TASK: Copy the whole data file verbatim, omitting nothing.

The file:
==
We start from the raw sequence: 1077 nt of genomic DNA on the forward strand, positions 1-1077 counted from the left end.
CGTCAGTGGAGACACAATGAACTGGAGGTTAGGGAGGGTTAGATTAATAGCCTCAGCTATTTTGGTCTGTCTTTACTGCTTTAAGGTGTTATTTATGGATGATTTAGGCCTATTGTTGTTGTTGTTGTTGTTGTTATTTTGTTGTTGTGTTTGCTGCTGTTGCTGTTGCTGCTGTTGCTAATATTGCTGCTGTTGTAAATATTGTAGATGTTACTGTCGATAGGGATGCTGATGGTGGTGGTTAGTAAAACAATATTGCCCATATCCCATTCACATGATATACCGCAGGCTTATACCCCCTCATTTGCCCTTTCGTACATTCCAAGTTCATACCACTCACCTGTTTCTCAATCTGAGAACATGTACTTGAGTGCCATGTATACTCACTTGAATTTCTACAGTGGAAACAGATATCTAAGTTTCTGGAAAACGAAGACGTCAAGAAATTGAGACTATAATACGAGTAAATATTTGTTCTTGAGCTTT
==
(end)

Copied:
We start from the raw sequence: 1077 nt of genomic DNA on the forward strand, positions 1-1077 counted from the left end.
CGTCAGTGGAGACACAATGAACTGGAGGTTAGGGAGGGTTAGATTAATAGCCTCAGCTATTTTGGTCTGTCTTTACTGCTTTAAGGTGTTATTTATGGATGATTTAGGCCTATTGTTGTTGTTGTTGTTGTTGTTATTTTGTTGTTGTGTTTGCTGCTGTTGCTGTTGCTGCTGTTGCTAATATTGCTGCTGTTGTAAATATTGTAGATGTTACTGTCGATAGGGATGCTGATGGTGGTGGTTAGTAAAACAATATTGCCCATATCCCATTCACATGATATACCGCAGGCTTATACCCCCTCATTTGCCCTTTCGTACATTCCAAGTTCATACCACTCACCTGTTTCTCAATCTGAGAACATGTACTTGAGTGCCATGTATACTCACTTGAATTTCTACAGTGGAAACAGATATCTAAGTTTCTGGAAAACGAAGACGTCAAGAAATTGAGACTATAATACGAGTAAATATTTGTTCTTGAGCTTT